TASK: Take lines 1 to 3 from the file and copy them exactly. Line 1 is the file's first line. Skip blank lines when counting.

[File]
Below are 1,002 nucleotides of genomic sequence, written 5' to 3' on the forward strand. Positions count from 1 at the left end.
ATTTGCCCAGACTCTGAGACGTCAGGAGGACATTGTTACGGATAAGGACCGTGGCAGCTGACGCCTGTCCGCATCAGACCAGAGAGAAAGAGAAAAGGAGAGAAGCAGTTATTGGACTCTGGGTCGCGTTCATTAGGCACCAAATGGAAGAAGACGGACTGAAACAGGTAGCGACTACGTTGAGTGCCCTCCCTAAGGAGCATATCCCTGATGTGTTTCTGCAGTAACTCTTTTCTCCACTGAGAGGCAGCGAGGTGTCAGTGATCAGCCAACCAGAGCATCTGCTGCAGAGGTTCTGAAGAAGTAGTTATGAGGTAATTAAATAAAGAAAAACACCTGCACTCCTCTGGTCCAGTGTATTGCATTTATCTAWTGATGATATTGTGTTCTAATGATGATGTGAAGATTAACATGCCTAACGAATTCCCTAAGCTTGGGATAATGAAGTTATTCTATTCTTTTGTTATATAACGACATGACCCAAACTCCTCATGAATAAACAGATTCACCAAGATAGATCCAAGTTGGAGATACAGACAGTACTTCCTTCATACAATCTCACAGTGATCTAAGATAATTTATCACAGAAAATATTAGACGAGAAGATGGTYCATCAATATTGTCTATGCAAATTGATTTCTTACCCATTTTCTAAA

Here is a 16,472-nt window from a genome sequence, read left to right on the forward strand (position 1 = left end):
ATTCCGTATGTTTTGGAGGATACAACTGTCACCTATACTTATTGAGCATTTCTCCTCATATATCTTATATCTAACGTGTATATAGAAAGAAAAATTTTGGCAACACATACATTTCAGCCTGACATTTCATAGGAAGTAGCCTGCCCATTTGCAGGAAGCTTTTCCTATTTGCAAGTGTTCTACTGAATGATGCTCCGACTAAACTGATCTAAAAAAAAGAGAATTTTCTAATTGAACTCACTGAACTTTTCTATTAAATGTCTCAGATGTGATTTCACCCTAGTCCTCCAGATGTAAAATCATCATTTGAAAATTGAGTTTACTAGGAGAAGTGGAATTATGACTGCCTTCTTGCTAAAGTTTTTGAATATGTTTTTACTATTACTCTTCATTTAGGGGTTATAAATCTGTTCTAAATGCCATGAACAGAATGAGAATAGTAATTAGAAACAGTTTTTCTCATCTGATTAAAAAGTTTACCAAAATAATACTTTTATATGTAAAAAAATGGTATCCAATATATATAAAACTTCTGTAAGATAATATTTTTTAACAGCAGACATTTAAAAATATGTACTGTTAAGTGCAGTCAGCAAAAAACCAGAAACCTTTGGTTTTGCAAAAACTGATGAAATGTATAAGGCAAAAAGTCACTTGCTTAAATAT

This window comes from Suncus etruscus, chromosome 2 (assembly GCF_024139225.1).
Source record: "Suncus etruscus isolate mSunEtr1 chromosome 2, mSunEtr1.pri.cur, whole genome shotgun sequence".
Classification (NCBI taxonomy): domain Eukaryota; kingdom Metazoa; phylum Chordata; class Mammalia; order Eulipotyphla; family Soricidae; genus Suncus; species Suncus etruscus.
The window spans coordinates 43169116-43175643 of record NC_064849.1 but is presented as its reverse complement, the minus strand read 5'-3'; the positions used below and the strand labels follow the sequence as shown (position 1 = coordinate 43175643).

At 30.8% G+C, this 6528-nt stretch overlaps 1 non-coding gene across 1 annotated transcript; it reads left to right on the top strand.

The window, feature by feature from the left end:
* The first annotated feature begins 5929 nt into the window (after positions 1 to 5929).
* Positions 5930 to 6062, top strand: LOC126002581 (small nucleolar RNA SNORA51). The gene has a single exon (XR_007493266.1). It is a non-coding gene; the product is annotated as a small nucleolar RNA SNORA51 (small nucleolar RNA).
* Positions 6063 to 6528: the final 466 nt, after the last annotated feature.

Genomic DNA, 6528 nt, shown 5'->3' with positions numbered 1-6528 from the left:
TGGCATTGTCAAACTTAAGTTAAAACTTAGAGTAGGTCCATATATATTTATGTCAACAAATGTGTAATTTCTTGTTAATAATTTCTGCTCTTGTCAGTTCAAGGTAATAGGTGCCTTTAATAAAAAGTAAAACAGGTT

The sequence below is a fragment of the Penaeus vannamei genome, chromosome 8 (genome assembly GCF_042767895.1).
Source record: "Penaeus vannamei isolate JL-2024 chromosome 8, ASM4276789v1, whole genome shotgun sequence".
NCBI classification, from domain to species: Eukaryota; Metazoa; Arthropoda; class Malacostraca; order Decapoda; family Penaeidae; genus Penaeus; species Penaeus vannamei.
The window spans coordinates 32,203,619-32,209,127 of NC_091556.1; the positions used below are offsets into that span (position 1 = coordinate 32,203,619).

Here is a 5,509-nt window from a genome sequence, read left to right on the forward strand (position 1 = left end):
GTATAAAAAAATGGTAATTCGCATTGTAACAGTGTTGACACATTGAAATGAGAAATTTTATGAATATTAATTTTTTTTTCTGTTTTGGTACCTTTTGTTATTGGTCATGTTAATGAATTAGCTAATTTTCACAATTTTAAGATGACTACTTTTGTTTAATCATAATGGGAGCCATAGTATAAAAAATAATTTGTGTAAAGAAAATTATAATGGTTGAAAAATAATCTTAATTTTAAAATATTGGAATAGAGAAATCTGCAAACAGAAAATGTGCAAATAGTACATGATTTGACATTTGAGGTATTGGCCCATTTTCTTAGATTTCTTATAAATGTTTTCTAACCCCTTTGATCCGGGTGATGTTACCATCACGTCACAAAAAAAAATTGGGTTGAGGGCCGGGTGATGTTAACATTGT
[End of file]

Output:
Below are 1,002 nucleotides of genomic sequence, written 5' to 3' on the forward strand. Positions count from 1 at the left end.
ATTTGCCCAGACTCTGAGACGTCAGGAGGACATTGTTACGGATAAGGACCGTGGCAGCTGACGCCTGTCCGCATCAGACCAGAGAGAAAGAGAAAAGGAGAGAAGCAGTTATTGGACTCTGGGTCGCGTTCATTAGGCACCAAATGGAAGAAGACGGACTGAAACAGGTAGCGACTACGTTGAGTGCCCTCCCTAAGGAGCATATCCCTGATGTGTTTCTGCAGTAACTCTTTTCTCCACTGAGAGGCAGCGAGGTGTCAGTGATCAGCCAACCAGAGCATCTGCTGCAGAGGTTCTGAAGAAGTAGTTATGAGGTAATTAAATAAAGAAAAACACCTGCACTCCTCTGGTCCAGTGTATTGCATTTATCTAWTGATGATATTGTGTTCTAATGATGATGTGAAGATTAACATGCCTAACGAATTCCCTAAGCTTGGGATAATGAAGTTATTCTATTCTTTTGTTATATAACGACATGACCCAAACTCCTCATGAATAAACAGATTCACCAAGATAGATCCAAGTTGGAGATACAGACAGTACTTCCTTCATACAATCTCACAGTGATCTAAGATAATTTATCACAGAAAATATTAGACGAGAAGATGGTYCATCAATATTGTCTATGCAAATTGATTTCTTACCCATTTTCTAAA

Here is a 16,472-nt window from a genome sequence, read left to right on the forward strand (position 1 = left end):